Avoiding Relapse During Drug Withdrawal

Relapse is one of the greatest hazards of drug withdrawal. When your body and brain have become dependent on drugs, the absence of these chemicals can trigger overwhelming cravings and cause uncomfortable side effects. Even though withdrawal usually isn’t fatal, many people find that it’s so unpleasant that they would rather go back to using drugs than live through the process. When you’re in withdrawal, being deprived of your drug of choice may make it seem that your life is no longer worth living. 

In fact, life can be much more meaningful, pleasurable and fulfilling without drugs and alcohol — as long as you can make it through withdrawal. With the help of a professional addiction treatment team, you can get through the worst of the side effects and begin the process of building a life that’s truly worth living.

What Causes a Relapse?

If you or someone you care about has experienced a relapse during the early recovery phase, you’re far from alone. The American Academy of Family Physicians estimates that approximately 50 percent of the patients seen in family practices have a problem with drugs or alcohol, and many of these patients will relapse at some point if they try to quit. In professional treatment programs, teaching clients how to prevent a relapse is one of the top priorities of rehab.

What makes a recovering addict so vulnerable to relapse, especially during the withdrawal period? There are a number of factors that increase the risk of lapsing back into drug abuse:

  • Lack of a strong support system
  • Severity of withdrawal symptoms
  • Lack of effective coping mechanisms to handle withdrawals
  • Premature exposure to psychological stressors and social triggers
  • Failure to get specialized addiction treatment

Specialized addiction treatment programs are designed to help addicts get through the tough early phases of drug and alcohol withdrawal. Through a combination of pharmacological and psychosocial rehab services, you can increase your chances of preventing a relapse considerably.

Can Anything Help Me Through Withdrawal?

For years, addiction specialists have been studying the causes and effects of drug withdrawal to help relieve the physical symptoms. Although there’s no magical cure for drug withdrawal syndrome, there are a lot of ways to make this phase safer and more comfortable:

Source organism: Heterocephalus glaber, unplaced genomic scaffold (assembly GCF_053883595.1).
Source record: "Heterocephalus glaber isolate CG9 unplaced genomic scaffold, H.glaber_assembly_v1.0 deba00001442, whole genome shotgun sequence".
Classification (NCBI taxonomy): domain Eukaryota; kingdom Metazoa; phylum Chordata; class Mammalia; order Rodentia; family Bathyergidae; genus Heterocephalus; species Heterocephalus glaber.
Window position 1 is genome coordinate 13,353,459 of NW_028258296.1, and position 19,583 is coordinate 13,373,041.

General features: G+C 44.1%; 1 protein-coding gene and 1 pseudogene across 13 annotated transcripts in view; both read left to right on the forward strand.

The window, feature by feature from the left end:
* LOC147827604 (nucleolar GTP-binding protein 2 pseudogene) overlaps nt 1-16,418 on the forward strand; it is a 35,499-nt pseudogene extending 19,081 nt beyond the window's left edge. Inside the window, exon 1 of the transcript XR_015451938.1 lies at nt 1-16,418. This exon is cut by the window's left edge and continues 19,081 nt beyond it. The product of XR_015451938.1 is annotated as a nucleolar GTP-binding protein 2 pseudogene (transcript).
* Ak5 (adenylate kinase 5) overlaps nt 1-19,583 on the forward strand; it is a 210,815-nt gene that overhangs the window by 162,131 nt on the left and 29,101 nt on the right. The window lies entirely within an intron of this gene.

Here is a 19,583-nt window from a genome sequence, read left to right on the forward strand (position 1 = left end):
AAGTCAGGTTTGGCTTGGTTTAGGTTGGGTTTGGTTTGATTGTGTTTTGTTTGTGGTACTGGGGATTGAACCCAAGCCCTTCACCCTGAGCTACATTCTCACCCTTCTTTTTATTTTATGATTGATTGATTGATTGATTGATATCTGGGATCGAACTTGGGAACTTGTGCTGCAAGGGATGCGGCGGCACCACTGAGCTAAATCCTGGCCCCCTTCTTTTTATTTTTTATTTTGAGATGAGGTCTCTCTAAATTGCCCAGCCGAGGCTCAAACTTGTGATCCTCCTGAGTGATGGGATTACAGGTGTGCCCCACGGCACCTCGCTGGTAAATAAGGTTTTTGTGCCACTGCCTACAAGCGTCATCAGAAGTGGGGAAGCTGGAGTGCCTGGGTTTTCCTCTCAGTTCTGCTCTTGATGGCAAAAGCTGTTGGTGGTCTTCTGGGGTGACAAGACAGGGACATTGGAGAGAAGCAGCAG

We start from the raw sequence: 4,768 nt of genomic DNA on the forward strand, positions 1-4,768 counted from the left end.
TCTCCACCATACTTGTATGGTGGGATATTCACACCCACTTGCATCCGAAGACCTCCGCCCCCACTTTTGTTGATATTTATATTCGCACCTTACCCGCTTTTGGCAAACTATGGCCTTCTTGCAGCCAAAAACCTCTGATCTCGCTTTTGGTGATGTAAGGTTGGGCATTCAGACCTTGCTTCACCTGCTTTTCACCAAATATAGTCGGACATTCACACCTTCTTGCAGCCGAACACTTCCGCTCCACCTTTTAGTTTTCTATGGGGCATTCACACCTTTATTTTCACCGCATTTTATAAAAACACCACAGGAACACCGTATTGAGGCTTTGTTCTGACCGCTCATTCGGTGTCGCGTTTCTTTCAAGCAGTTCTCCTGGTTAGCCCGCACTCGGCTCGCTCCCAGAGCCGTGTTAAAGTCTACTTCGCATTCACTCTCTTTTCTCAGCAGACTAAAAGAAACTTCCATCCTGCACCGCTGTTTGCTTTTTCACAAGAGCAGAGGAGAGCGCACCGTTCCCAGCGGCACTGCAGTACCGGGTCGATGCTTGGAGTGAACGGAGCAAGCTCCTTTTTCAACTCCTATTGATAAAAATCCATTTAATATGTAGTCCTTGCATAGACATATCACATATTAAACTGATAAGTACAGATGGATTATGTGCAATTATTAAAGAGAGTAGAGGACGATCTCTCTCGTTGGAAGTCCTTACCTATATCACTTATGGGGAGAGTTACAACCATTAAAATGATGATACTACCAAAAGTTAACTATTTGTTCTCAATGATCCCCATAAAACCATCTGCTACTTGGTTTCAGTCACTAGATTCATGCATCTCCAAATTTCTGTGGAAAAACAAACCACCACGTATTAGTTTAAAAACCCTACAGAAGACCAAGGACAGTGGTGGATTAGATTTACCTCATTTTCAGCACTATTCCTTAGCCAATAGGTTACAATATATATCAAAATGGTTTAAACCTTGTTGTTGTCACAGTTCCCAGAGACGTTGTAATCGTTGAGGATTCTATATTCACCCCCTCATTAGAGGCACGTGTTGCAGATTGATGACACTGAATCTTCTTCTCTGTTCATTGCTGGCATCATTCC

• Enroll in a medical detox program. Medical detox is a supervised, structured process that helps your body cleanse itself of intoxicating substances. Supervised detox is much safer and more comfortable than trying to get through this phase on your own.
  • Taper off the drug gradually. While it’s possible to withdraw from drugs “cold turkey,” the physical symptoms will be more extreme — and more dangerous — if you quit suddenly. An addiction specialist can help you develop a plan for weaning yourself off drugs at a safe pace.
  • Take medications for specific side effects. As you withdraw from drugs, prescription medications can help you cope with symptoms like anxiety, nausea, sleeplessness and restlessness. Some medications, like disulfiram, naltrexone, buprenorphine or methadone, can help minimize drug cravings or reduce your chances of a relapse.
  • Join a support group. Talking with other recovering addicts about your experiences in withdrawal may make the symptoms more bearable. You can get a lot of hope and support from 12-step groups like NA (Narcotics Anonymous) and AA (Alcoholics Anonymous).
  • Work with an addiction counselor. Counselors who specialize in addiction treatment can help you learn coping skills to get through the roughest phases of withdrawal. With therapeutic techniques like cognitive behavioral therapy, motivational interviewing and relapse prevention education, experienced addiction professionals have been trained to reduce your risk of backsliding.
  • Explore alternative therapies. Acupuncture, massage, biofeedback and yoga are natural complements to a traditional detoxification program. These holistic practices have been used successfully at many treatment centers to facilitate the detox process and help recovering addicts manage their cravings.
  • Work to improve your overall health. During the withdrawal period, getting adequate rest, hydration and nutrition can strengthen you against a relapse. If you’re like a lot of addicts, you may have neglected your health for a long time. Use rehab as an opportunity to improve your diet, exercise your body and catch up on the sleep you may have missed.

At Axis, we offer an extensive set of rehab services that are tailored to relapse prevention. Because we know how vulnerable you are in this period, we provide a safe, supportive environment that promotes recovery on all levels — physical, mental and spiritual. Talk with one of our rehab specialists about how our personalized treatment programs can give you a strong foundation for a lasting recovery.